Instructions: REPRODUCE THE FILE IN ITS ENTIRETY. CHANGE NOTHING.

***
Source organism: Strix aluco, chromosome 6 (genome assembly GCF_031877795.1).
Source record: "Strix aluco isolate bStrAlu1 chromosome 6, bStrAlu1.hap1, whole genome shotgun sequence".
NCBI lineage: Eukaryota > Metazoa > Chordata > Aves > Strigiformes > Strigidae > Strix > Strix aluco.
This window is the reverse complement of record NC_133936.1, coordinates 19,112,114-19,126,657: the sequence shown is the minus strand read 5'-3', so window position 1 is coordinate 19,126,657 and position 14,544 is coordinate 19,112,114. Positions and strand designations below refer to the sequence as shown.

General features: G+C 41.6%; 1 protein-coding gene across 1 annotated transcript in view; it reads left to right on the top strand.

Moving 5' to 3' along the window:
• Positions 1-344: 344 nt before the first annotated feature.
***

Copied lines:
Source organism: Strix aluco, chromosome 6 (genome assembly GCF_031877795.1).
Source record: "Strix aluco isolate bStrAlu1 chromosome 6, bStrAlu1.hap1, whole genome shotgun sequence".
NCBI lineage: Eukaryota > Metazoa > Chordata > Aves > Strigiformes > Strigidae > Strix > Strix aluco.
This window is the reverse complement of record NC_133936.1, coordinates 19,112,114-19,126,657: the sequence shown is the minus strand read 5'-3', so window position 1 is coordinate 19,126,657 and position 14,544 is coordinate 19,112,114. Positions and strand designations below refer to the sequence as shown.

General features: G+C 41.6%; 1 protein-coding gene across 1 annotated transcript in view; it reads left to right on the top strand.

Moving 5' to 3' along the window:
• Positions 1-344: 344 nt before the first annotated feature.